Microsoft Improves the Windows Subsystem for Android for Insiders

Posted on March 8, 2022 by Laurent Giret in Windows, Windows 11 with 9 Comments

Windows 11 testers on the Dev Channel can download an update for the Windows Subsystem for Android today. This is the Windows component that lets Windows 11 users run Android apps coming from the Amazon Appstore, and today’s update should bring improvements to video playback, Windows integration, and security updates.

The Windows Subsystem for Android can be quite taxing on resources, and apps taking advantage of high-definition video playback may not have been providing the best viewing experience. Today’s update should finally improve this by allowing the Windows Subsystem for Android to leverage hardware accelerated H.264 decoding.

The Windows Insider team says that this update should also bring improvements to general input, with improved scrolling performance in apps like the Amazon Appstore and Kindle. If you’ve been using the Windows Subsystem for Android to play Android games, today’s update also no longer forces 4X Multisample anti-aliasing (MSAA) to be enabled.

Microsoft has also been working to improve integrations between Windows email clients and Android apps. “Apps that take advantage of launching a mail client or message should benefit from this change immediately,” the Windows Insider team said today.

Lastly, the Redmond giant implemented some networking changes in this update which will be useful for introducing “future improvements” to the Windows Subsystem for Android. The new Windows component and the Amazon App Store started rolling out to non-Insiders last month, though the public preview is still US-only for now.

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Comments (9)

9 responses to “Microsoft Improves the Windows Subsystem for Android for Insiders”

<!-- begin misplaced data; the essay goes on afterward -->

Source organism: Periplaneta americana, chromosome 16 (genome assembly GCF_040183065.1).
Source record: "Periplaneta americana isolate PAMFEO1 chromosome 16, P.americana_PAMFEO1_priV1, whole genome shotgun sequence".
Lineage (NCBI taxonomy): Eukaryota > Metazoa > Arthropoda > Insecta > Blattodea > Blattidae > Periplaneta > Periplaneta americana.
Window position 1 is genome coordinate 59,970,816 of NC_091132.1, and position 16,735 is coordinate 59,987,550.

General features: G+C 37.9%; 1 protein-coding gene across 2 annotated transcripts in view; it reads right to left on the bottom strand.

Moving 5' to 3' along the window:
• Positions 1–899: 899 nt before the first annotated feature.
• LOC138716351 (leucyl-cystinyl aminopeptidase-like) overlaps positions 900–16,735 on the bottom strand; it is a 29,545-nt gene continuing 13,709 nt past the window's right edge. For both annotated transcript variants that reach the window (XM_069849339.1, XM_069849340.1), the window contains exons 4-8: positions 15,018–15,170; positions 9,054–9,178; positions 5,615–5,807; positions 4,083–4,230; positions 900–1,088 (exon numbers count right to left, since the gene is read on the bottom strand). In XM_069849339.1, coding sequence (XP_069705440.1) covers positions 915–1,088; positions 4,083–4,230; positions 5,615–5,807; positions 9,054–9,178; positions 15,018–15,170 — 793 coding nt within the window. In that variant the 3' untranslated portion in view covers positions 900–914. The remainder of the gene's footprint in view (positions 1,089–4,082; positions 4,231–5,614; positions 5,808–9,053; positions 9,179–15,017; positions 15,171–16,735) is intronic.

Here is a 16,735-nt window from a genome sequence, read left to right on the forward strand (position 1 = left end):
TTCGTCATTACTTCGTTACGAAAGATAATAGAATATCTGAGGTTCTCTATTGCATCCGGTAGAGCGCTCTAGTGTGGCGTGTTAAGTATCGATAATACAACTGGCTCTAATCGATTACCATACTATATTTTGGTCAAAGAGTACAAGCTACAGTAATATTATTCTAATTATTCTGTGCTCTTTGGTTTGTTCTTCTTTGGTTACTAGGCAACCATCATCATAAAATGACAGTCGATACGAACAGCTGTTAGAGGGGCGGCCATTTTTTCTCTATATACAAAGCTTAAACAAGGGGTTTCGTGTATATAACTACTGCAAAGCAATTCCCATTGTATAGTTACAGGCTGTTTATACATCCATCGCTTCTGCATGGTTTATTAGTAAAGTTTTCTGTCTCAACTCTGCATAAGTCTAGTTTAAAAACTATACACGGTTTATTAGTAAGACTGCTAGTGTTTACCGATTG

1. blue77star

    This whole things is completely useless.

    • jgraebner

      Kind of like your responses to Windows 11 articles?

    • wp7mango

      Why is it useless?

      • justme

        While I dont necessarily get the hostility, I do get where blue77star is coming from. Windows isnt running "Android apps", its running *select* Android apps from a specific store (Amazon) only if your accout is US-based. Yes, the software is still beta, and yes Google Play support would require some legal agreement between Microsoft and Google that will likely never happen - but if you happen to use an Android app that isnt in the Amazon Store or isnt one of the "select few" from the Amazon store -- you get the idea. Are there a few Android apps folks will use? Of course. But if you tell regular people your OS can run Android apps, then they will expect your OS to run Android apps - in the same way they run the apps on their phones (so things like biometric pass-thru should work). When it doesnt (for whatever technical or legal reason) it is easy to see how they might be frustrated and think the whole thing is useless.

        • dmclaurin

          I live outside of the US and I have sideloaded Android apps. So, not useless unless not willing to work just a tad harder (and it wasn't).

          But I have a great phone experience running my Android apps on my laptop thanks to the "Your Phone" app, thus I realized I don't need this feature at all.

    • ecumenical

      This reflexive hostility is really weird. Kindle, Audible, PBS Kids apps will all get used quite a lot in my house.

    • saint4eva

      What a useless comment.

    • locust_infested_orchard_inc.

      If indeed it is "useless" as you claim, it's because the guest OS in question is horrendously ?.

  2. Robert Dammers

    Still US only. Do we use the wrong soap? The wrong toothpaste? Is it a reflection of our offer hygienic habits? I've taken my desktop out of the beta ring, because there isn't any point.